Instead of a full fancypants cheese trolley, Paul Ainsworth go down the route of highlighting a single cheese - in this case Barkham Blue - as a kind of pre-dessert. Barkham Blue is a genuinely excellent cheese, strong and salty without being bitter, and with a lovely creamy texture. Presented with a miniature tart tatin, it becomes a clever take on the Eccles cake & Lancashire cheese combo, only possibly (and don't tell anyone from Lancashire this) more rewarding. Oh and that's a little mug of cider on the side there, because why not.
Desserts proper were enjoyable, if a little less overwhelmingly brilliant than what had come before. Cornish "trifle" with rhubarb and blood orange was as good as cream, rhubarb, ice cream and blood orange spongecake can probably be, namely "quite" good.
And it's always fun when a bit of theatre such as the pouring in of molten "caramac" livens up a chocolate mousse, and even more fun when it turns out the chocolate (named as Michel Cluizel 100%) has as powerful and complex a flavour as this. It wasn't otherwise a particularly mind-bending dish but then taking one high-quality ingredient and presenting it simply is sometimes all that's required. I didn't hear anyone on our table complaining, at any rate.
Maybe usually petits fours and digestifs are taken in the No. 6 bar upstairs, but as we were staying at the townhouse the fun continued back up the road, with a glass of 14-year Old Malt Cask Laphroig from the pantry, a couple of fruit macarons and a flask of Paul Ainsworth malted hot chocolate (which involved orange and hazelnut liqueur and was an incredible piece of work), these two sites working together to produce a seamless blend of sparkling service and gastronomic delight.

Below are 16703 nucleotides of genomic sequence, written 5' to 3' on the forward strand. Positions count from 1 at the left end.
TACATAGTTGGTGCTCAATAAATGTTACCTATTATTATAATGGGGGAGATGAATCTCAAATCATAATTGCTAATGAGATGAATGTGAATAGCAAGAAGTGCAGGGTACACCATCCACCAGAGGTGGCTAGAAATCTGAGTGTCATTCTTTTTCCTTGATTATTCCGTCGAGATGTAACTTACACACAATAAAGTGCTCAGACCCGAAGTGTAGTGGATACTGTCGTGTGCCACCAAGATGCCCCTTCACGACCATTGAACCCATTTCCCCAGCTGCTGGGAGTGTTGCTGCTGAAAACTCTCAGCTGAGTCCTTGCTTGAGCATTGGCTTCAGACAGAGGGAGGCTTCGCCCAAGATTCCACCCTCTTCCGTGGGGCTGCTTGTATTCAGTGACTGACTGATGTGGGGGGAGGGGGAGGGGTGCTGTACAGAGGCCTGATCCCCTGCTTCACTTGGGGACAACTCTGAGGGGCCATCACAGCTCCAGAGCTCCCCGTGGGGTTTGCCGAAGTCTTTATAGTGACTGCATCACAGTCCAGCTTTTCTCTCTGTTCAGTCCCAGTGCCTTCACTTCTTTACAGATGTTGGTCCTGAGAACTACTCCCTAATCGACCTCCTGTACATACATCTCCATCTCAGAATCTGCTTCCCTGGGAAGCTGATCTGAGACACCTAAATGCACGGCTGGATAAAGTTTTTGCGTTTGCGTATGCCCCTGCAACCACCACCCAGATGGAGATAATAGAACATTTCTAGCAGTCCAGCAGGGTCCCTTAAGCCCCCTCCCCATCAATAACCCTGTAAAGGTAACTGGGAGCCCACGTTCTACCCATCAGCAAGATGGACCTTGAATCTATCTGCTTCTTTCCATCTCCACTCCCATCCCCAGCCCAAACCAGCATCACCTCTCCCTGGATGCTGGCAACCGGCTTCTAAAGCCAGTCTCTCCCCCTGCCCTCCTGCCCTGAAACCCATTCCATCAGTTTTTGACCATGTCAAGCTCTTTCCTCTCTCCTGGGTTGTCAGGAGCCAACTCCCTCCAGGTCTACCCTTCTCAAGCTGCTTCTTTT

I know, I'm gushing again, and yes, the eagle-eyed will have noticed that the Townhouse portion of the trip was comped - feel free to take anything said about there with a crystal of Cornish Sea Salt. But please believe me when I say that Paul Ainsworth at No. 6 is one of the very best restaurants in the country, and a trip to Padstow without a reservation there is a bit like going to Alton Towers and not having a ride on the Nemesis. Or something. Look, I guarantee you'll love it. No matter where you're staying.
Our stay at the Padstow Townhouse was comped, but we paid for dinner at Paul Ainsworth.